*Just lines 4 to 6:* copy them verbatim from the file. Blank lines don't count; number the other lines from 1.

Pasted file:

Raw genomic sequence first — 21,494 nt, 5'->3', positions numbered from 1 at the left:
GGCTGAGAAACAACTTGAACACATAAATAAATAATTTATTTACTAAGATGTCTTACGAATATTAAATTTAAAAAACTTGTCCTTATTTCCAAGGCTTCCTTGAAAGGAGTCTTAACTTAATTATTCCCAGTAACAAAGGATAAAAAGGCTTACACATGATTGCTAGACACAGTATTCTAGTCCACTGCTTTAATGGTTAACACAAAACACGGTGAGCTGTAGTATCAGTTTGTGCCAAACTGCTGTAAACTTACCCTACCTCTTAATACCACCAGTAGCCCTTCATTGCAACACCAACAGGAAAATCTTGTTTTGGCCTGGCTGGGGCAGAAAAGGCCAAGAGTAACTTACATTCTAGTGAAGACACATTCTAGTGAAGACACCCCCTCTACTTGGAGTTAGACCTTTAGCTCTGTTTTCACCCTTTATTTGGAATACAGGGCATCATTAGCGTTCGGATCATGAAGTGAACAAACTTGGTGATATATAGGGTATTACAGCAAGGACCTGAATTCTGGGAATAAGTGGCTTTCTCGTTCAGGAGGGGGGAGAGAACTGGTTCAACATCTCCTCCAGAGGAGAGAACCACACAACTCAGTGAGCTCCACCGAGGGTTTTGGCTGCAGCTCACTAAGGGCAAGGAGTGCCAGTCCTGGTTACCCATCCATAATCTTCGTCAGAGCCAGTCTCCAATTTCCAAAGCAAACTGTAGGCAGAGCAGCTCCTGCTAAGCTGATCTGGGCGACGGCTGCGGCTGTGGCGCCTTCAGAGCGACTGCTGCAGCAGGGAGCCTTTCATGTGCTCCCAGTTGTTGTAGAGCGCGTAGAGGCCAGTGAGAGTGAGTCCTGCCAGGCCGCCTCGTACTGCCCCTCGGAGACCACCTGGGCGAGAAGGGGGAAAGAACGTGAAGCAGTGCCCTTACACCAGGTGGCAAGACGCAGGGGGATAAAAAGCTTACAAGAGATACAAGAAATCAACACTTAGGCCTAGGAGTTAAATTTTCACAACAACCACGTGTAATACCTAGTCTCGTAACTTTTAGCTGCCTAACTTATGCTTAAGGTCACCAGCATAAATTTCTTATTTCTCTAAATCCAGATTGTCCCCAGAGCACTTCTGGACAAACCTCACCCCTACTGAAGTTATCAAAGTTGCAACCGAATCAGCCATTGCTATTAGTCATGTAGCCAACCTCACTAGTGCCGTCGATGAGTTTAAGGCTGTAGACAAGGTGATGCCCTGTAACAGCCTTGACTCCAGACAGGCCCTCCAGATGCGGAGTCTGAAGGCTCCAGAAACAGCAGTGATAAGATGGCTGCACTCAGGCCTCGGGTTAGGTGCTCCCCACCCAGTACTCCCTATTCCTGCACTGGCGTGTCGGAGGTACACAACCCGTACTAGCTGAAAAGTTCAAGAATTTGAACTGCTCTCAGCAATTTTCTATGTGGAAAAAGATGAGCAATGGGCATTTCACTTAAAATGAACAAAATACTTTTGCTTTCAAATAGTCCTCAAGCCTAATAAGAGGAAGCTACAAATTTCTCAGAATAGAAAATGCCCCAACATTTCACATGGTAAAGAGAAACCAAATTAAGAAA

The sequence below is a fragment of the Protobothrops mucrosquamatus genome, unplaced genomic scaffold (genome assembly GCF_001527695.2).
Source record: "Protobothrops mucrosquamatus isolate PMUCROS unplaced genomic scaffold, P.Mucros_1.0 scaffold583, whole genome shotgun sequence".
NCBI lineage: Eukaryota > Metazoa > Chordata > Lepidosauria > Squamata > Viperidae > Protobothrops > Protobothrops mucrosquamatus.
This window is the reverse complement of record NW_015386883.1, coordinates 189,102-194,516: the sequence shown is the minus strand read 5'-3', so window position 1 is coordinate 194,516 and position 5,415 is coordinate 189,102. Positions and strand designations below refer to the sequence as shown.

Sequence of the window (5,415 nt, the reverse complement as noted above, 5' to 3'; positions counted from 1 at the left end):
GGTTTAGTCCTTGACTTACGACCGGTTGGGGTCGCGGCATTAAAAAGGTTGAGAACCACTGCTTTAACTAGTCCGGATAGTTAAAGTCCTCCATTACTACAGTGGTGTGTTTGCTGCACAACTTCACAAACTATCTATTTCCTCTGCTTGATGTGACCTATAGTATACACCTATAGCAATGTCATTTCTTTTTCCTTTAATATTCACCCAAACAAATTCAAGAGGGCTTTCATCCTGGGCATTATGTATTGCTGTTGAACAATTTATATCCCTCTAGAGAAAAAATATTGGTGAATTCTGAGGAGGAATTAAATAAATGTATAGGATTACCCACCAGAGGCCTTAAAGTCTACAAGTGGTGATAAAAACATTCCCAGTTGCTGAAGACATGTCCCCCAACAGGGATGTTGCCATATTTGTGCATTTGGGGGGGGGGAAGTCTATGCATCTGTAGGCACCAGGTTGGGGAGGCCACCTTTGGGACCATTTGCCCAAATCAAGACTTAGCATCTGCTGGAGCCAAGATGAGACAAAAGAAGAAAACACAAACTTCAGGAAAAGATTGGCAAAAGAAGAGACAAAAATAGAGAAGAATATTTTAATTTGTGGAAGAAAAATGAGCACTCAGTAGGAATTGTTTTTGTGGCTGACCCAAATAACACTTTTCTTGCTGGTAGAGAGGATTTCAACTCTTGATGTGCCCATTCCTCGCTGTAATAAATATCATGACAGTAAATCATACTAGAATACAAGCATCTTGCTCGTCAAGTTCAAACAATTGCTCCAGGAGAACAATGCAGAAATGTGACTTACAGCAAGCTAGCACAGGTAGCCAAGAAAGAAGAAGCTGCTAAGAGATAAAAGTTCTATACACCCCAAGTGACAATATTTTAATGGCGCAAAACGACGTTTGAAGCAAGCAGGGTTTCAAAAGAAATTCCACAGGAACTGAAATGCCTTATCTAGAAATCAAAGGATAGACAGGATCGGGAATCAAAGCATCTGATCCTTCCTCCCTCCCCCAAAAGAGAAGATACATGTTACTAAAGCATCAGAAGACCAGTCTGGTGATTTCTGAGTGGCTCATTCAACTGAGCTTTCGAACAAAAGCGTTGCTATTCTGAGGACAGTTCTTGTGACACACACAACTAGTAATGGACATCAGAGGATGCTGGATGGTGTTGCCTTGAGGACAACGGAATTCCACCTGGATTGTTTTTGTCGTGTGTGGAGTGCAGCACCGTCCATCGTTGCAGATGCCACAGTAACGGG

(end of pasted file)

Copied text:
Source record: "Protobothrops mucrosquamatus isolate PMUCROS unplaced genomic scaffold, P.Mucros_1.0 scaffold583, whole genome shotgun sequence".
NCBI lineage: Eukaryota > Metazoa > Chordata > Lepidosauria > Squamata > Viperidae > Protobothrops > Protobothrops mucrosquamatus.
This window is the reverse complement of record NW_015386883.1, coordinates 189,102-194,516: the sequence shown is the minus strand read 5'-3', so window position 1 is coordinate 194,516 and position 5,415 is coordinate 189,102. Positions and strand designations below refer to the sequence as shown.